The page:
Debt collection or delinquent money collection scams are sophisticated and very dangerous variations of the familiar fake check scams. Unlike conventional fake check scams which primarily victimize individuals, debt collection scams target law firms or debt collectors, professionals who commonly conduct this type of transaction as part of their normal business practice.
They can vary in execution but have the same basic premise. Typically, an individual lawyer or firm will receive an email or snail mail from someone representing a seemingly legitimate company, often claiming to be based in Asia. The scammer will explain that he has a client or clients in (or near to) the lawyer's country who owe money to his company for goods or services. (A more recent variation of this scam uses a "divorce settlement collection" ploy.)
After some email exchanges the scammer will agree to the terms and charges requested by the lawyer and sign a contract to retain his or her services to contact the supposedly delinquent client and collect payment.
The role of the delinquent client is played by the scammer himself, or an accomplice. Upon receiving an email or phone call from the lawyer, the "client" will agree to pay the contested charge(s) in part or full, with a certified cashier's check.
The scammer then instructs the lawyer or collector to deposit the check in his own bank, deduct his legal fees from the total, and then send the remainder by wire transfer to a bank account.
However, the cashier's check is counterfeit. Some weeks, or even months later, the check will be declared fraudulent and returned. When this happens, the lawyer's account will be debited for the full amount.
Sometimes the scammer poses as a legitimate attorney, referring a case to another lawyer for various reasons. See this article from law.com for more information about this variation.
THIS IS AN EXTREMELY DANGEROUS SCAM! Some firms have been scammed for hundreds of thousands of dollars!
Common Characteristics of Debt Collection Scams:
- The scammer may include a business website in his email to lend credence to his alleged company's business. These websites are either fakes, easily and cheaply created, or a belong to a legitimate company who is in no way connected to the scam. If the scammer is behind the fraudulent website, he will usually ask the victim to contact him through an email address at the domain itself.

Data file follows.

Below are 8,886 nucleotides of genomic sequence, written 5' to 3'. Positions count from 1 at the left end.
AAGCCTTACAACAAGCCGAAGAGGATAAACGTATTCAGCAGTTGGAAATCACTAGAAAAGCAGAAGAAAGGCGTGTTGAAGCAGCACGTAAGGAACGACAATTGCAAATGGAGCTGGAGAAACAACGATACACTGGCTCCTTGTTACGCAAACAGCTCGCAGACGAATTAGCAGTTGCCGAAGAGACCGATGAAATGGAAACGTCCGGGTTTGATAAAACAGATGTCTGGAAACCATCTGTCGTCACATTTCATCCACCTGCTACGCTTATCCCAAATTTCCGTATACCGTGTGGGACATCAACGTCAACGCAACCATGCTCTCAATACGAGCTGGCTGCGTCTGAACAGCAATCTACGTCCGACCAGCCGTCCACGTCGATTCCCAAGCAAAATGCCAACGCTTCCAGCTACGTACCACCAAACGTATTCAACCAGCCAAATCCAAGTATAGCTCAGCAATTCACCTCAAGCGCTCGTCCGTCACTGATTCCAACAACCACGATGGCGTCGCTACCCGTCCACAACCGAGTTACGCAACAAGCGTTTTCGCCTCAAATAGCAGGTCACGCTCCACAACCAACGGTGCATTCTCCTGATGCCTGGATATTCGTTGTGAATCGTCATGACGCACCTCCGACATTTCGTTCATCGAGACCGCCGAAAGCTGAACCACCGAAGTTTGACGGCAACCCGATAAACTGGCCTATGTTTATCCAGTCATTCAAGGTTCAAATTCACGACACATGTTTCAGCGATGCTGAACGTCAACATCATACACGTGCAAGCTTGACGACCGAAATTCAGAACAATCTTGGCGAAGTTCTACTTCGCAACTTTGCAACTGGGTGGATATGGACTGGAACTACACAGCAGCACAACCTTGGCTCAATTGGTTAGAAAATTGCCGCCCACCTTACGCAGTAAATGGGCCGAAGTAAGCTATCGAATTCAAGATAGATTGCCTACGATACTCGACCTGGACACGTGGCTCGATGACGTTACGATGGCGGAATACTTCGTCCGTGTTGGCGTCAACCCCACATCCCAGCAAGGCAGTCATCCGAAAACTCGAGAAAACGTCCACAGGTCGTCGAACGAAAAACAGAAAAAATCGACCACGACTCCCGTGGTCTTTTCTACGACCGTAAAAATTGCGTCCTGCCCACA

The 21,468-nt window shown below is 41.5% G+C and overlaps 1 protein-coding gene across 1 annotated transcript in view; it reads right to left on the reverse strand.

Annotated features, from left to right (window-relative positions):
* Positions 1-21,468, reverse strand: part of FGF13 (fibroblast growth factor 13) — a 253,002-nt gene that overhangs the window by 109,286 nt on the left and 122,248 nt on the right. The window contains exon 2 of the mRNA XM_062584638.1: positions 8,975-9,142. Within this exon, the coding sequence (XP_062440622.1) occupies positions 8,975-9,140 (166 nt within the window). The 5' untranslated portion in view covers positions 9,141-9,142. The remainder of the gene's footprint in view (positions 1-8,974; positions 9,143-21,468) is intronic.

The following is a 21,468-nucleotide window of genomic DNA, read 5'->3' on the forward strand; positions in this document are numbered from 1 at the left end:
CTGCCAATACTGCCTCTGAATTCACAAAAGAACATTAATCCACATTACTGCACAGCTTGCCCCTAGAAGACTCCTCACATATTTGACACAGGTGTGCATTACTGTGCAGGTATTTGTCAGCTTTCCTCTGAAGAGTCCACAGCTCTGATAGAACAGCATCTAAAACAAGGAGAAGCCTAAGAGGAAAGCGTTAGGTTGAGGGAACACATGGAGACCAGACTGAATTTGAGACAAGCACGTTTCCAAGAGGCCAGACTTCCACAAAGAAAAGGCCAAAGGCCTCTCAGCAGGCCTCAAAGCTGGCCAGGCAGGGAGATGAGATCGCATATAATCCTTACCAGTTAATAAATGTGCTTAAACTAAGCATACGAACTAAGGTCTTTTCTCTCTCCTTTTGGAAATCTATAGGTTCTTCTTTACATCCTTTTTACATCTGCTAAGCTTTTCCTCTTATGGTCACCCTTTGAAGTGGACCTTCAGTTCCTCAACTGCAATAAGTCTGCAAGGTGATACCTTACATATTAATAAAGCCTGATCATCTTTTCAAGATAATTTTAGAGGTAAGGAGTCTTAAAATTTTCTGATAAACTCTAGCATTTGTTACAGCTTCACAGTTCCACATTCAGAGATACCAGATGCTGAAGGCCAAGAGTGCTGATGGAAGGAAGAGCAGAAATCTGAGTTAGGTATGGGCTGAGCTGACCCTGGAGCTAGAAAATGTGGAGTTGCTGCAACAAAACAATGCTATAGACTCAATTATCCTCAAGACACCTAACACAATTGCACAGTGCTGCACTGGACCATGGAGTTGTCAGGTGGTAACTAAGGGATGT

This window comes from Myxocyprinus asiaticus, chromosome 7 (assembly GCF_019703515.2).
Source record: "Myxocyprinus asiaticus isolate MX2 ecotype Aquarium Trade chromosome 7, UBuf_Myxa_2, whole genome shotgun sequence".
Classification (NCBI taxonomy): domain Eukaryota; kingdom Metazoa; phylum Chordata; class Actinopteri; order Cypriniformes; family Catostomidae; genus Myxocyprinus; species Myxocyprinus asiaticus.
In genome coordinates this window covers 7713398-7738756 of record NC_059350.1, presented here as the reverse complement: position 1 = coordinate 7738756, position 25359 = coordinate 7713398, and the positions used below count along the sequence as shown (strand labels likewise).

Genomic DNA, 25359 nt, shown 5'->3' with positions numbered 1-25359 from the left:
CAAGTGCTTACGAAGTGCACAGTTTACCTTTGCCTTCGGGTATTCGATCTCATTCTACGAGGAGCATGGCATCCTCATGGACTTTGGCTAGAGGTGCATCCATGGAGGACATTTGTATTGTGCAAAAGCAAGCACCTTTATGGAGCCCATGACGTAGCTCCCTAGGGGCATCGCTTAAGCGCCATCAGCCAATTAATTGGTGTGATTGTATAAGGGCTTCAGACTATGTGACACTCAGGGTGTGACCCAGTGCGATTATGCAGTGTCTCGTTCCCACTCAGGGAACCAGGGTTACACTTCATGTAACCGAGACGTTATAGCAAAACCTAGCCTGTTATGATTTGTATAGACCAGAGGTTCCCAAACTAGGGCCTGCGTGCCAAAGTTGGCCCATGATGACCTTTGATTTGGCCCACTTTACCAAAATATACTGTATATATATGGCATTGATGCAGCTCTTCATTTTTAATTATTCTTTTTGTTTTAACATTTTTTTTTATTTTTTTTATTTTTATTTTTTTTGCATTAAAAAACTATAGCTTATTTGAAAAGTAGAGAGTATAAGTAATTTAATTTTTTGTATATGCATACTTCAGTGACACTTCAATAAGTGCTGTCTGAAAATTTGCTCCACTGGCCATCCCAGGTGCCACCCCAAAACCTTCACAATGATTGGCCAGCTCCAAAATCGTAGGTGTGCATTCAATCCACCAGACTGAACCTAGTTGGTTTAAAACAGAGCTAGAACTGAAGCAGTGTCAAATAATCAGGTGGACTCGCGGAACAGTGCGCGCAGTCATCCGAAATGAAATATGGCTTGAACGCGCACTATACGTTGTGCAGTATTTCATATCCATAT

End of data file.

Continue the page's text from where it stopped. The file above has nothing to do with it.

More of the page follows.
- The bank listed on the counterfeit check will be real, but the phone number may be fake. In these cases, the scammers have set up a US-based 800 number to include on the check. If a potential victim chooses to call the bank to verify the check, an accomplice will pose as a bank employee and "confirm" that the check is good.
THESE ARE VERY SOPHISTICATED SCAMS. They appear to be legitimate and normal business transactions, but at their core they are simply variations of the much more common fake check overpayment scams.
IMPORTANT STEPS TO FOLLOW IF YOU ARE UNCERTAIN ABOUT SUCH A CONTRACT:
- Verify the company: do some research to see if the company is legitimate. Even if the company itself is legitimate, verify that they are truly behind the proposed transaction and not merely being exploited.
- Verify the phone number: some scammers use real companies to back up their story, but they use their own phone number. If the company is legitimate, find their phone number from a different source to confirm that it is real.
- When verifying a check, do not rely on the phone number printed on the check: do an Internet search to locate the actual branch bank who purportedly issued the check and call through their listed number. As noted above, some scammers set up fake numbers to "verify" a bad check.
- Some checks are stolen or altered rather than counterfeit, and may be declared genuine by the issuing bank. It will not be until the charge appears on the real account owner's statement that the fraud is uncovered. NO MATTER HOW LONG THIS PROCESS TAKES, THE PERSON OR COMPANY WHO CASHED THE FRAUDULENT CHECK WILL BE HELD LIABLE!
- NEVER send money to the purported client unless you can confirm the check has actually cleared the issuing bank!
For examples of this scam, please read this thread.
For further information please see the FBI warning here.